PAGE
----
“Kill her” scrawled in notebook at accused killer’s home
February 20, 2013
Inside a townhouse where police believed Samantha Collins’ accused killer was living, an officer came across two chilling words scrawled in a notebook.
Former Detective Sgt. Joseph Lucas testified last week that he came across the brown, pocket-sized notebook while executing a search warrant at an Orillia townhouse on May 3, 2011. The now-retired cop had co-ordinated the search, and said the residence – located near Highway 11 and Coldwater Road – was empty when officers entered.
“I did most of my searching in the kitchen of the residence,” he told the court.
About half an hour after starting his search there, Lucas testified that that he found the notebook on top of the fridge with a hat piled on top of it. He then went on to expand his search to the living room next to the kitchen.
“At 1:52 p.m., I seized an empty box from the top left shelf in the closet in the living room,” he said.
The box, he said, was for a Ridgid multi-tool starter kit. The handheld tool can be used for craftsman’s tasks like sanding or cutting.
Ian Charles Borbely, who was arrested and charged with Collins’ murder the same day, sat emotionless in the courtroom during Lucas’ testimony. He was raising a child he had with the 29-year-old Bracebridge woman up until 2007, when Collins disappeared.
The child’s name is currently under a publication ban.
Collins’ remains surfaced three years later at a Merrick Drive cottage in Bracebridge where Borbely was working as a contractor. She had been dismembered and placed into four plastic pails.
In their search of the Orillia home, police also took apart a bed, and at least one computer was also seized.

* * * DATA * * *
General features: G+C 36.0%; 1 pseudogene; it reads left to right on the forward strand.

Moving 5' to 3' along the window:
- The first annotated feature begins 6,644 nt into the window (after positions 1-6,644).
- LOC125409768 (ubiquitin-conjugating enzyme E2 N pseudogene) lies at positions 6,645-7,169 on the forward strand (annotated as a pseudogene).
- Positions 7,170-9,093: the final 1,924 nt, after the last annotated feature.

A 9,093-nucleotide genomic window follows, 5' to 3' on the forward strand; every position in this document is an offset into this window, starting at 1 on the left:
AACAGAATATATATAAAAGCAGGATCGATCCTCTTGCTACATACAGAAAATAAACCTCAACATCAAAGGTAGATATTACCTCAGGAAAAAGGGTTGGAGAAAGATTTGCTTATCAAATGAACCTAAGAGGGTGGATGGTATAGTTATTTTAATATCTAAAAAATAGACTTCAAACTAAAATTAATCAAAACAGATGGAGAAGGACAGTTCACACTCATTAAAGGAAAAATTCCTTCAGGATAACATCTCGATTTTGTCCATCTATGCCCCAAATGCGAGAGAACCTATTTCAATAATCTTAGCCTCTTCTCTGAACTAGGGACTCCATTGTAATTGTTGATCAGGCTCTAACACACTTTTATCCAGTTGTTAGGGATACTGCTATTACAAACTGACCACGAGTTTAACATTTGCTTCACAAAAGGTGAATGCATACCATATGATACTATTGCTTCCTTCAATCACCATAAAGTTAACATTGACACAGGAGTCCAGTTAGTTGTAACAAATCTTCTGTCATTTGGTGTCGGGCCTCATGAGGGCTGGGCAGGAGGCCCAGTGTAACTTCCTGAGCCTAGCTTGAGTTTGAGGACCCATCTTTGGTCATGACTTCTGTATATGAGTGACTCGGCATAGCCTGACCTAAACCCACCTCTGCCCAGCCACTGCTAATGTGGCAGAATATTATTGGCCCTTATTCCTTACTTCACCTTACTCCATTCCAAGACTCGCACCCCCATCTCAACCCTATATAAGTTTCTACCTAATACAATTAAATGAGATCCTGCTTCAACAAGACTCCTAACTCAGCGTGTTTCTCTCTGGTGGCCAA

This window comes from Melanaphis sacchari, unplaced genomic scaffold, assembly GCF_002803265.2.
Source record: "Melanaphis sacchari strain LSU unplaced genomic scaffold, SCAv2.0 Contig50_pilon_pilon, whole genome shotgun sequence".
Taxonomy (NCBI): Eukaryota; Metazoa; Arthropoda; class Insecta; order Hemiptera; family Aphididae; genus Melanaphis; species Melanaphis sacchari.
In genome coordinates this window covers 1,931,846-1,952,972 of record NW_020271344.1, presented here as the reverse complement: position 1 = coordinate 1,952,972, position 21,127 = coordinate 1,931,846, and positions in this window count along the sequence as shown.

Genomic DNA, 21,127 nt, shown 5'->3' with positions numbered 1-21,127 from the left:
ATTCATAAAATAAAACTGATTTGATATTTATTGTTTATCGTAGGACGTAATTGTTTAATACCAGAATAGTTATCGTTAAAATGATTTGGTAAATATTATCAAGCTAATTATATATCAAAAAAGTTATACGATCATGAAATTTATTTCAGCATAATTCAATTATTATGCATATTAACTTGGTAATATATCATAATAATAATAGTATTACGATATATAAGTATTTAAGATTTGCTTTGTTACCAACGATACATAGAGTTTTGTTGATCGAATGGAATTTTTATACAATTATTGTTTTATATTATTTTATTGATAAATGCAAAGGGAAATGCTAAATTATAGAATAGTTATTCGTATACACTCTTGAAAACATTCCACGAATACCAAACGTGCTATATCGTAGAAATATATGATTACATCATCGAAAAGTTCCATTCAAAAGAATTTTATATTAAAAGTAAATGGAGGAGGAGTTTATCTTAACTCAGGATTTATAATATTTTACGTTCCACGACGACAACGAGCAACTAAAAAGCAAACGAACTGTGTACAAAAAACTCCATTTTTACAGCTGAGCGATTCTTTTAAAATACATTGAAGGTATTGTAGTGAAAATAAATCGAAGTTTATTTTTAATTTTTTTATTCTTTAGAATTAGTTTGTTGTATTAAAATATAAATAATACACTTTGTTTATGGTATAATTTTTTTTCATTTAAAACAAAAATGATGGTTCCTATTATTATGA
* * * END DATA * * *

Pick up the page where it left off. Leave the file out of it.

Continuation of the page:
Defense attorney Paul Cooper, however, was not convinced the chilling words Lucas found were incriminating. Cooper suggested the notebook’s content could have been created by “different authors.”
The jury was shown different pages of the notebook. One page had what appeared to be a series of birthdays scrawled on it. Others contained nonsensical scribbles. Yet another page had a crudely-drawn doodle of what appears to be a robot.
The number “7” on one page was shown to have been written with a horizontal strike through the character. But the same distinguishing characteristic does not appear to show up when the same number was written elsewhere in the notebook.
Upon Cooper’s questioning, Lucas said three young children – one of whom was the child Borbely shared with Collins – were living in the residence. All were under the age of 10.
Cooper questioned whether Lucas was able to detect any consistency in the style of handwriting within the notebook.
“You’re not an expert in handwriting or anything like that?” he asked Lucas.
Lucas testified that he was not.
Cooper also questioned if the notebook was difficult to find.
“It actually wasn’t hidden,” Lucas said.
The court heard Borbely’s parents were OPP employees, though it has not been revealed in what capacity they were working. Cooper pointed out that in one photo police took of the notebook, it was situated “within 10 inches” of what looks like an OPP business card.
He then pointed to another photo taken of a calendar in the back of the notebook, which showed the year as 2010 – three years after police believe Collins died.
Under questioning from Crown attorney Douglas Kasko, OPP Const Dan Hale – who took the photo of the notebook – said he had also taken photos of various documents that Revenue Canada had mailed to Borbely. The documents showed Borbely attempted to get payments from the Canada Child Tax Benefit, but that he was ultimately turned down.
The trial continues this week. For continuing updates, please see this newspaper or visit cottagecountrynow.ca.
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